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Printed for T. OSBORNE, in Gray's-Inn, and
J. HILDYARD, at York.

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O Poem has had greater, or juster Praise from the most eminent Judges of Literature, than PARADISE LOST, as well for the Sublimity of the Subject and Sentiments, as the profound and extenfive Learning it is enrich'd with. It comprehends almost every Thing within the Extent of human Knowledge; but being wrote in the bigbeft Stile of heroick Poetry, and the Thoughts, many of them express'd by Figures of Grammar and Rhetoric, being full of Digreffions and Sentences tranfpefed, as well as difficult Terms in the Mathematicks, History, Aftronomy, Aftrology, Geography, Architecture, Navigation, Anatomy, Alchymy, Divinity, and all other human Arts and Sciences, it bath fo happened, that many Readers have been unable to fee the Beauties of the Poem, for Want of being able to come at the proper Explication of thofe Things, which have been out of their Reach; and this must happen to a great many; for how few are there who have had Leifure or Opportunity to be Master of all the Sciences? befides which it is neceffary they should understand the Hebrew, Chaldee, Arabic, Syriac, Phoenician, and Egyptian, and all the dead Languages, with the living and modern ones, in all their different Dialects: So that it has been a frequent Complaint of the Readers of MILTON, that he has not calculated bis Poem for common Eyes; who paffing by the most inftructive Paffages, or elfe uncertainly gueffing at their Meaning and Reading altogether doubtfully, lofe the Pleafure and Benefit which might arife from the thorough Understanding of the improving Lecture, and the moral and philofophical Instructions

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hich are to be found in this inimitable Book; of which may be affirm'd, what cannot be faid of any other Book in the World befide, that is, it never has been read and rightly understood by any, who have no given it the highest Encomiums. Therefore, that all English Readers may have the like Pleasure, the following Work was taken in Hand; and to help Foreigners, whofe fmall Acquaintance with our Language, might otherwife prevent their Intelligence of the finest Poem that ever was wrote. It was not thought fufficient to pick out Lines here and there, and explain them only, for it is impoffible to know which Part may be difficult to each Reader; for which Reafon, the whole is render'd into plain and intelligible Profe, the Senfe preferv'd, and nothing omitted that may make it clear to all Readers ; Care being taken not to let any Word pafs, whether proper Names of Men or Places, or technical Words, without a Note, to make them appear plain, and doing the fame by all the Mythology or Fables of the Antients. It muft certainly be a great Eafe, to have Recourse to fuck a Tranfcript in Profe, and the Help of fuch a Number of explicit Notes: For this Work is not done to infinuate, that it is fuperior or any Way equal to the Poetry of PARADISE LOST; but, on the contrary, defign'd only to make it more univerfally intelligible, being fully afjured, that it will then be always held in Admiration and if through my Means this should happen, Ifhalt think I have been of general Service; which is a Confideration that would be my Reward, if no other should arife from it, for then my chief End would be answered.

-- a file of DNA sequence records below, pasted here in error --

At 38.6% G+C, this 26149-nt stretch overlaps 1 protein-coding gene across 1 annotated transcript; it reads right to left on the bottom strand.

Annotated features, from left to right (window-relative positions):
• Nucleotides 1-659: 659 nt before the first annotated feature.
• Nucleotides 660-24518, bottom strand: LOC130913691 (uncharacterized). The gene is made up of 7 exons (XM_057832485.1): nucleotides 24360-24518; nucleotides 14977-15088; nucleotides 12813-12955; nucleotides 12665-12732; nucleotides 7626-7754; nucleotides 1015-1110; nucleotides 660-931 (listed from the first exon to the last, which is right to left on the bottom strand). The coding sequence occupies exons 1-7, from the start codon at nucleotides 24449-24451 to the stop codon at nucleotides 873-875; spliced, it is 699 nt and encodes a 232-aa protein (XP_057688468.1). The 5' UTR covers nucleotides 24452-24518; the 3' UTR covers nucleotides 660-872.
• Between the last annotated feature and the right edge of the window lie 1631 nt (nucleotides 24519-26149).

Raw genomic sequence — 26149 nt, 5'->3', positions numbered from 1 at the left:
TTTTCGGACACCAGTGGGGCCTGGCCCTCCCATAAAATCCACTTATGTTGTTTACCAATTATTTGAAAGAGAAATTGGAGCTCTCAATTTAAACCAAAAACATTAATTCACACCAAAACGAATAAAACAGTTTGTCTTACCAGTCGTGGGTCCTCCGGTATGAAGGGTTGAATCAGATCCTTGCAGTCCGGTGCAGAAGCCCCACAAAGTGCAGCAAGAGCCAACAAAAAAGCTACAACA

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ROPOSES the whole Subject, Man's Difobedience, and the Lofs thereupon of Pa radife wherein he was plac'd. Then touches the prime Caufe of his Fall, which was Satan in the Serpent; who revolting from GOD, and drawing to his Side many Legions of Angels, was by the Command of GOD, driven out of Heaven with all his Crew into the great Deep. Which Action pass'd over, the Author haftes into the midft of Things, prefenting Satan with his Angels now fallen into Hell, defcrib'd, not in the Centre (for Heaven and Earth may be fuppos'd as not yet made, certainly not yet accurs'd) but in a Place of utter Darkness, moft fitly call'd Chaos: Here Satan with his Angels lying on the burning Lake, thunder-ftruck and astonish'd, after a certain Space recovers, as from Confufion, calls up

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